Lawyers representing two American citizens accused of the assassin-like murder of Andre Heckmair in Windhoek in January 2011, want the High Court to declare some items seized from their room inadmissible.
The items include two gun barrels and an MTC sim card.
The items were seized during a disputed search of the room at a guesthouse in Windhoek.
The police did not have a search warrant when they searched the room. The dispute led to a trial-within-a-trial that was completed last week with arguments from both sides regarding the admissibility of the evidence.
The State, as represented by deputy prosecutor general Antonia Verhoef argued the police did not need a search warrant because they feared that had they delayed the search, evidence could be destroyed.
She also contended that the police had enough reasons to suspect that the two Americans, Marcus Thomas and Kevan Townsend were involved in the murder of Heckmair.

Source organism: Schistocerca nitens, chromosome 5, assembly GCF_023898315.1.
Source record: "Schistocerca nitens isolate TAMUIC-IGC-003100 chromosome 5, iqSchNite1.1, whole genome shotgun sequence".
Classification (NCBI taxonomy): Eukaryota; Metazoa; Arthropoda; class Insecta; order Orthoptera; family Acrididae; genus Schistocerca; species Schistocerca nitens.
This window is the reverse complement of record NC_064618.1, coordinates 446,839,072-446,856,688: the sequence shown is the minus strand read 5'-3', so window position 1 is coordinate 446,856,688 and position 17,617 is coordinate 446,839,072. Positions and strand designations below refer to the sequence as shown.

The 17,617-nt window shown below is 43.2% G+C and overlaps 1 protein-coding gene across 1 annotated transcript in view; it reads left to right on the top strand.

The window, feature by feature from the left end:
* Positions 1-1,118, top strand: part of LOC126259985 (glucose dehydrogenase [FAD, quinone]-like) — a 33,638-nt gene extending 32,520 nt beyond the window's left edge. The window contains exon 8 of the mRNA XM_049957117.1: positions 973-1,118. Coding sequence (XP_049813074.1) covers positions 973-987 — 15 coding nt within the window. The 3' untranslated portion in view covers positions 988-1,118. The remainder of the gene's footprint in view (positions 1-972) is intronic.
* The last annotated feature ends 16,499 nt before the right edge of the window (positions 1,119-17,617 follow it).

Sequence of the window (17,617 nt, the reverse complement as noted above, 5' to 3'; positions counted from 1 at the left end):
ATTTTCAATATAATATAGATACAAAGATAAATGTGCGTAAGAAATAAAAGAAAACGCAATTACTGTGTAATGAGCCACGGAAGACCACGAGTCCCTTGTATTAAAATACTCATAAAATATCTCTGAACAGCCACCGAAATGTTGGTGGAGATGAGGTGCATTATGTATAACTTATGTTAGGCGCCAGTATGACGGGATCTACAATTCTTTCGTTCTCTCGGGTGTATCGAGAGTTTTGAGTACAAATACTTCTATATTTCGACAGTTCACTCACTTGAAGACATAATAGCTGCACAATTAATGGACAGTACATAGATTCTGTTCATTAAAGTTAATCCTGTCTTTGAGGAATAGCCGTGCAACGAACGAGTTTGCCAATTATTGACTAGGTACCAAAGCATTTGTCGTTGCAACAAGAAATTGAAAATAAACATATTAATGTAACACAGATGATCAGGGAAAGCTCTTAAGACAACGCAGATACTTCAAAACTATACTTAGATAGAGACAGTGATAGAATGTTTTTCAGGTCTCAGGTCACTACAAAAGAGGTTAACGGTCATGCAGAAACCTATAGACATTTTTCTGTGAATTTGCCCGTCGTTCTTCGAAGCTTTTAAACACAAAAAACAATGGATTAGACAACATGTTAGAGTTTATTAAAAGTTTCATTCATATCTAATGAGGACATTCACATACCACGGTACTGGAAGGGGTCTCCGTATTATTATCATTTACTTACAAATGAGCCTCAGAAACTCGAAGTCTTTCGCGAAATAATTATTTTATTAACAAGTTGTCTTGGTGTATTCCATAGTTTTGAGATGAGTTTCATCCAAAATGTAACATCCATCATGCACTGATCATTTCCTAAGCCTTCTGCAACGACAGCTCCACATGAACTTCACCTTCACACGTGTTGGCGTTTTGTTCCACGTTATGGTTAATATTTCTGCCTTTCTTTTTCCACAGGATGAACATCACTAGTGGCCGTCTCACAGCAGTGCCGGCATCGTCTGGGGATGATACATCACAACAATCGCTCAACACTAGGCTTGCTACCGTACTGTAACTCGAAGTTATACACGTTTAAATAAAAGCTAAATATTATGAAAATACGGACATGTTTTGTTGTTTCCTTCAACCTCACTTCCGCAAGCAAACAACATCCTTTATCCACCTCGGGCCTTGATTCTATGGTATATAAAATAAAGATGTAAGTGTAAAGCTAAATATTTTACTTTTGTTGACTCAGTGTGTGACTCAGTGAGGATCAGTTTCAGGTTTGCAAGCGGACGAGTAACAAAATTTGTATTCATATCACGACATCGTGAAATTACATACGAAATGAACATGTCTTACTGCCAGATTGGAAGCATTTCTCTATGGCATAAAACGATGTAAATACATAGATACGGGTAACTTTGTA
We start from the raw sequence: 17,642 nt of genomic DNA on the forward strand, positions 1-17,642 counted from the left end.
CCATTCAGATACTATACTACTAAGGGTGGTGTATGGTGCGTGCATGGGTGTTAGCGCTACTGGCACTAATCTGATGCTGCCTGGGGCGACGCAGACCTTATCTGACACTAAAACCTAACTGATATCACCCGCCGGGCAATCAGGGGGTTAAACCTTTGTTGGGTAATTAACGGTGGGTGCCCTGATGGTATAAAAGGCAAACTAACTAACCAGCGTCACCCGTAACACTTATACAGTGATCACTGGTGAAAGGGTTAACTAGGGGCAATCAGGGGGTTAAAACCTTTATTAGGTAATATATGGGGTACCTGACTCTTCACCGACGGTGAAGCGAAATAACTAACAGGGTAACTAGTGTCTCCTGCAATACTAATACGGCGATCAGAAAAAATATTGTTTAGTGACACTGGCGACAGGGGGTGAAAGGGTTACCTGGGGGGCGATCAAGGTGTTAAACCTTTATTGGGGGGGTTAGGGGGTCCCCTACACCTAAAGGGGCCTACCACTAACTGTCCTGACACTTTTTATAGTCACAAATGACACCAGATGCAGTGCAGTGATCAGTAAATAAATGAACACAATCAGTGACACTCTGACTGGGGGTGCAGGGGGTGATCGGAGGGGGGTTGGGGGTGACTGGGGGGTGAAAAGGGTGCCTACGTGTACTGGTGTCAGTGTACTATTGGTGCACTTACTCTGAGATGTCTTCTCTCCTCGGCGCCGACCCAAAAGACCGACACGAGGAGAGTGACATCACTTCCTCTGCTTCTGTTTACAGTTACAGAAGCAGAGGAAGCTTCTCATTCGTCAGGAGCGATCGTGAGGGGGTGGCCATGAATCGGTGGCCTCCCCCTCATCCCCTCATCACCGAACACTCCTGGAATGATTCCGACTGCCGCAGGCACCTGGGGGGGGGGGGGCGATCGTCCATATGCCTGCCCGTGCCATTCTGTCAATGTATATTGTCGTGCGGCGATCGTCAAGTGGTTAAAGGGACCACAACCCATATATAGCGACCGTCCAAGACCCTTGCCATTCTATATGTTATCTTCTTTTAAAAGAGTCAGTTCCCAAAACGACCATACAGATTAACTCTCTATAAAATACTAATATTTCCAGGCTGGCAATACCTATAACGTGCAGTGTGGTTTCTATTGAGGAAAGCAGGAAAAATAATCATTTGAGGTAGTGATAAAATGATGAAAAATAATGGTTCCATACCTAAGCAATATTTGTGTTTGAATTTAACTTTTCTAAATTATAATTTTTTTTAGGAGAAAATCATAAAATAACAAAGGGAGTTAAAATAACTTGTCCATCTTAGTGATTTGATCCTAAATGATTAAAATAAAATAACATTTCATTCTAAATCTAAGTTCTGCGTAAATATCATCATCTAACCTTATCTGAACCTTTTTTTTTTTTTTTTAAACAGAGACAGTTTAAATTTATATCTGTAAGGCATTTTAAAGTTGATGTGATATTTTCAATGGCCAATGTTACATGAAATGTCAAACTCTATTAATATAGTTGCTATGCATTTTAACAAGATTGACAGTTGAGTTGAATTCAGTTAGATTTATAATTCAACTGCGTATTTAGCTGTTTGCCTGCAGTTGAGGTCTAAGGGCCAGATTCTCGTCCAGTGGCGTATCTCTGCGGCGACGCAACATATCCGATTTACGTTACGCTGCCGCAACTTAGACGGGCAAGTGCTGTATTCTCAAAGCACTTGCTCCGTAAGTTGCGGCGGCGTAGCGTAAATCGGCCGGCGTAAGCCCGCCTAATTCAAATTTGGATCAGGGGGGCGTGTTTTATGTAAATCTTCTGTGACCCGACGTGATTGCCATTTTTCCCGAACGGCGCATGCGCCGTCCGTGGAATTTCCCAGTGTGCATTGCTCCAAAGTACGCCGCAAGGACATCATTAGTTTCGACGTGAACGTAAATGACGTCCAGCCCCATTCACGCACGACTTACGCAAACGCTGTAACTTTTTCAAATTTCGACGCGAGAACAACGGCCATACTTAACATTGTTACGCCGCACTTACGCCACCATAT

According to her, the Criminal Procedures Act makes provision for the police to search premises without consent or a search warrant if they suspect anything un-towards may happen or if they believe they will get a warrant afterwards.
In this instance, she said, to admit the evidence obtained during the search will not be unfair to the accused nor will it be detrimental to the administration of justice.
Laura Pack, representing Thomas, on instructions from legal aid argued that it will be prejudicial to the accused and will not be in the interest of justice to allow the disputed evidence.
She said the onus remains squarely on the shoulders of the police and the State to prove that they had reasonable suspicion to conduct a search without a warrant.
“The reasonable grounds advanced by the police fall far short of the requirements of the Act,” she said.
“By their own admission, the police thought the grounds they had for the invasion of the accused persons’ privacy was not enough to obtain a search warrant.”
Mbanga Siyomunji, on behalf of Townsend, argued even suspects have rights. He said that the law provides that any person in Namibia is entitled to privacy, which cannot be deprived for any measly reason.
“The police or whatever law enforcement agency are only entitled to invade someone’s privacy if and only if they have valid and sufficient grounds to do so,” he argued.
Judge Christie Liebenberg who presides over the matter reserved his judgement and said he will endeavour to deliver judgment on 14 April.